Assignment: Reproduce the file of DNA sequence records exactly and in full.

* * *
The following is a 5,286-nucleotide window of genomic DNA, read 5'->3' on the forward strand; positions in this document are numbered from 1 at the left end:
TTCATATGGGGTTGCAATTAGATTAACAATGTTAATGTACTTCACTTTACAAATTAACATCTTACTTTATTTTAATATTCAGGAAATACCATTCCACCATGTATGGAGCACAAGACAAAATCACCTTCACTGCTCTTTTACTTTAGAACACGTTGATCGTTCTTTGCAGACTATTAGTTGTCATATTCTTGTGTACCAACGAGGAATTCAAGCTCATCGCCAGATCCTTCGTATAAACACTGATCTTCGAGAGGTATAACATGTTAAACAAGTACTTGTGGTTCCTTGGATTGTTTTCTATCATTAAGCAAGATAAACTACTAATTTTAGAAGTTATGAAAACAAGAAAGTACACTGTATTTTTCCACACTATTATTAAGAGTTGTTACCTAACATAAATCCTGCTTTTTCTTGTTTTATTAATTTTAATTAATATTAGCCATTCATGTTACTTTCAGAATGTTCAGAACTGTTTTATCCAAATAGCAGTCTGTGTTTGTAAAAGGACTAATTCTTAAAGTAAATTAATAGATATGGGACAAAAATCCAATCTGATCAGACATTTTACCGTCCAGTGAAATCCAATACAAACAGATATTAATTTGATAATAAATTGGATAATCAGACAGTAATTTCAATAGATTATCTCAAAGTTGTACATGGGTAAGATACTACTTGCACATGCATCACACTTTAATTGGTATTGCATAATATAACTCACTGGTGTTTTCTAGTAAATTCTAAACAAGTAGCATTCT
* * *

The following is a 5,286-nucleotide window of genomic DNA, read 5'->3' on the forward strand; positions in this document are numbered from 1 at the left end:
TTCATATGGGGTTGCAATTAGATTAACAATGTTAATGTACTTCACTTTACAAATTAACATCTTACTTTATTTTAATATTCAGGAAATACCATTCCACCATGTATGGAGCACAAGACAAAATCACCTTCACTGCTCTTTTACTTTAGAACACGTTGATCGTTCTTTGCAGACTATTAGTTGTCATATTCTTGTGTACCAACGAGGAATTCAAGCTCATCGCCAGATCCTTCGTATAAACACTGATCTTCGAGAGGTATAACATGTTAAACAAGTACTTGTGGTTCCTTGGATTGTTTTCTATCATTAAGCAAGATAAACTACTAATTTTAGAAGTTATGAAAACAAGAAAGTACACTGTATTTTTCCACACTATTATTAAGAGTTGTTACCTAACATAAATCCTGCTTTTTCTTGTTTTATTAATTTTAATTAATATTAGCCATTCATGTTACTTTCAGAATGTTCAGAACTGTTTTATCCAAATAGCAGTCTGTGTTTGTAAAAGGACTAATTCTTAAAGTAAATTAATAGATATGGGACAAAAATCCAATCTGATCAGACATTTTACCGTCCAGTGAAATCCAATACAAACAGATATTAATTTGATAATAAATTGGATAATCAGACAGTAATTTCAATAGATTATCTCAAAGTTGTACATGGGTAAGATACTACTTGCACATGCATCACACTTTAATTGGTATTGCATAATATAACTCACTGGTGTTTTCTAGTAAATTCTAAACAAGTAGCATTCT